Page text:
Find an open space outdoors, preferably during the golden hours of sunrise or sunset, and create a dance or movement sequence that celebrates the energy of the sun. Move and sway your body in sync with the sun’s movements, allowing its radiant energy to flow through you. Consider inviting others to join in the dance to create a collective experience for your coven.
Mandala Creation or Crystal Gridding
Collect various stones or crystals that resonate with the energy of the summer season, such as citrine, carnelian, or sunstone. Working on a large piece, you can arrange them in a circular mandala pattern on the ground, representing the cyclical nature of the seasons. As you place each stone, visualize the qualities and blessings you wish to cultivate during the summer. Sit within the mandala and meditate, allowing the energy of the stones to amplify your intentions. Can’t find a large area to work outside? You can do a similar ritual with crystal gridding.
Fire Release Ritual
Write down any fears, worries, or negative patterns you wish to release on small pieces of paper. Build a fire or use a candle flame as a representation of the sun’s fire. One by one, burn the papers, offering them to the fire while stating your intention to let go of those burdens. As the papers turn to ash, visualize the release and transformation of those negative energies. I mentioned earlier, this is a powerful part of our summer solstice celebration each year as the kids participate and burn all of their school work from the year. They LOVE this ceremony and it is incredibly empowering for them!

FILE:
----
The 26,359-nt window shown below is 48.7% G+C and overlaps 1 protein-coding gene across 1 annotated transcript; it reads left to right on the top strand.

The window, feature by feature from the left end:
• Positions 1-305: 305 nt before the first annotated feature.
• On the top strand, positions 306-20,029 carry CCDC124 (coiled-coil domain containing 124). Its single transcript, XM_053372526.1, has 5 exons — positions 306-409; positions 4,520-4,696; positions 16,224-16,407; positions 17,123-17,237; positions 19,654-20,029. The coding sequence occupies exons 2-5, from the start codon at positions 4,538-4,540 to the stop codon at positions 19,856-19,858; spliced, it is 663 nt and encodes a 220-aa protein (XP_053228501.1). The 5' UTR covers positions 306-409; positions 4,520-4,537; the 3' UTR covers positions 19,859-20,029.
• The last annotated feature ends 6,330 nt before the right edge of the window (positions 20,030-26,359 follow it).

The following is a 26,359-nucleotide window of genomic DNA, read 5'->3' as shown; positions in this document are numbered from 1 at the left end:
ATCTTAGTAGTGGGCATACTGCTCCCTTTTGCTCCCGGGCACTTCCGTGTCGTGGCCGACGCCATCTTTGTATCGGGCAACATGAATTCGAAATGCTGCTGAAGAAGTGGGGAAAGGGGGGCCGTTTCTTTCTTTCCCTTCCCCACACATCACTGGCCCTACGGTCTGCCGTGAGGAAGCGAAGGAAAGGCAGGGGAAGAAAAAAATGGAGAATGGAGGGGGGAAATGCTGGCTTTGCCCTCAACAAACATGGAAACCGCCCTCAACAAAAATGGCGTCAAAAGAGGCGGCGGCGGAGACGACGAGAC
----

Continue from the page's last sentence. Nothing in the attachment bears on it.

As the beginning of summer it is not surprising that the most popular symbol of Litha is the sun. Weave representations of the sun throughout your ceremonies and rituals to celebrate this great life giver for our planet.
Flowers are everywhere at this time of year and a powerful symbol of this season, representing life and vibrancy. The type of flowers will vary by region but could include: sunflowers, roses and daisies.
There are many herbs associated with Litha, it is such a bountiful time of year with herbs growing easily and readily available. Some more common associations include: mugwort, vervain, chamomile, lily, oak, lavender, fern, thyme, daisy, and honeysuckle.
The colours of Litha represent the sun and gorgeous blue skies of summer.
- Gold (creativity, abundance, luck)
- Blue (peace, clarity, water)
- Red (passion, sexual energy, fire),
- Yellow (the sun, happiness, hope)
I love incorporating special crystals into all of my festive altars or when doing special crystal gridding for the sabbat. For Litha I love to include a Carnelian flame, Citrine, and Sunstone to represent the sun and solar energies. Also, Green crystals such as Peridot and Emerald connect to the bountiful gifts from the Earth at this time of year. Finally, bring in some blue crystals such as Lapis Lazuli or Blue Celestite to represent the beautiful blue skies.
Bonfires or balefires as the Celts called them have a long association with Litha. If you are unable to have a bonfire, consider using candles to represent the powerful energy of fire.